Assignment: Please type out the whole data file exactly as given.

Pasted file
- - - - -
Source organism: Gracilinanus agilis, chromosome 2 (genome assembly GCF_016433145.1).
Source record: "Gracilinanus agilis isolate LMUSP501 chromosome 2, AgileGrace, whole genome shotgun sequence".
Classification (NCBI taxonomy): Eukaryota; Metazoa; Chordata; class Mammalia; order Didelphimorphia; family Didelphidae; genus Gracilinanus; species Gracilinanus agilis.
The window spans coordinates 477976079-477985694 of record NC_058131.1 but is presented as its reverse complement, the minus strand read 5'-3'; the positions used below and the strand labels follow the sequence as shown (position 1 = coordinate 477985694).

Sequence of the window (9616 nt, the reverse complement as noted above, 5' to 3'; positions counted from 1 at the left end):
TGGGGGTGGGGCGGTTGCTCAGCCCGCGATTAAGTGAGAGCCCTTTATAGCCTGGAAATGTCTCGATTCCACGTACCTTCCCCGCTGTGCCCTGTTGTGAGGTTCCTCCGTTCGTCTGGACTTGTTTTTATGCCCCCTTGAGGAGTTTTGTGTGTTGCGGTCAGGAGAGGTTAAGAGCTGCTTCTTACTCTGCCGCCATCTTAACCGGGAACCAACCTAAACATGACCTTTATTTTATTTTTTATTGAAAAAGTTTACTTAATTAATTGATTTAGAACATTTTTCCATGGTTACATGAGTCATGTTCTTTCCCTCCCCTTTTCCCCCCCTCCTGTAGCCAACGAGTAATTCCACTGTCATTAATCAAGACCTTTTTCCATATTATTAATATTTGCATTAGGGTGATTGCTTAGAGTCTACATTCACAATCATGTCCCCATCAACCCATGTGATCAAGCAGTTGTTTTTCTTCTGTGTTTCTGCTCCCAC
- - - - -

Source organism: Gracilinanus agilis, chromosome 2 (genome assembly GCF_016433145.1).
Source record: "Gracilinanus agilis isolate LMUSP501 chromosome 2, AgileGrace, whole genome shotgun sequence".
Classification (NCBI taxonomy): Eukaryota; Metazoa; Chordata; class Mammalia; order Didelphimorphia; family Didelphidae; genus Gracilinanus; species Gracilinanus agilis.
The window spans coordinates 477976079-477985694 of record NC_058131.1 but is presented as its reverse complement, the minus strand read 5'-3'; the positions used below and the strand labels follow the sequence as shown (position 1 = coordinate 477985694).

Sequence of the window (9616 nt, the reverse complement as noted above, 5' to 3'; positions counted from 1 at the left end):
TGGGGGTGGGGCGGTTGCTCAGCCCGCGATTAAGTGAGAGCCCTTTATAGCCTGGAAATGTCTCGATTCCACGTACCTTCCCCGCTGTGCCCTGTTGTGAGGTTCCTCCGTTCGTCTGGACTTGTTTTTATGCCCCCTTGAGGAGTTTTGTGTGTTGCGGTCAGGAGAGGTTAAGAGCTGCTTCTTACTCTGCCGCCATCTTAACCGGGAACCAACCTAAACATGACCTTTATTTTATTTTTTATTGAAAAAGTTTACTTAATTAATTGATTTAGAACATTTTTCCATGGTTACATGAGTCATGTTCTTTCCCTCCCCTTTTCCCCCCCTCCTGTAGCCAACGAGTAATTCCACTGTCATTAATCAAGACCTTTTTCCATATTATTAATATTTGCATTAGGGTGATTGCTTAGAGTCTACATTCACAATCATGTCCCCATCAACCCATGTGATCAAGCAGTTGTTTTTCTTCTGTGTTTCTGCTCCCAC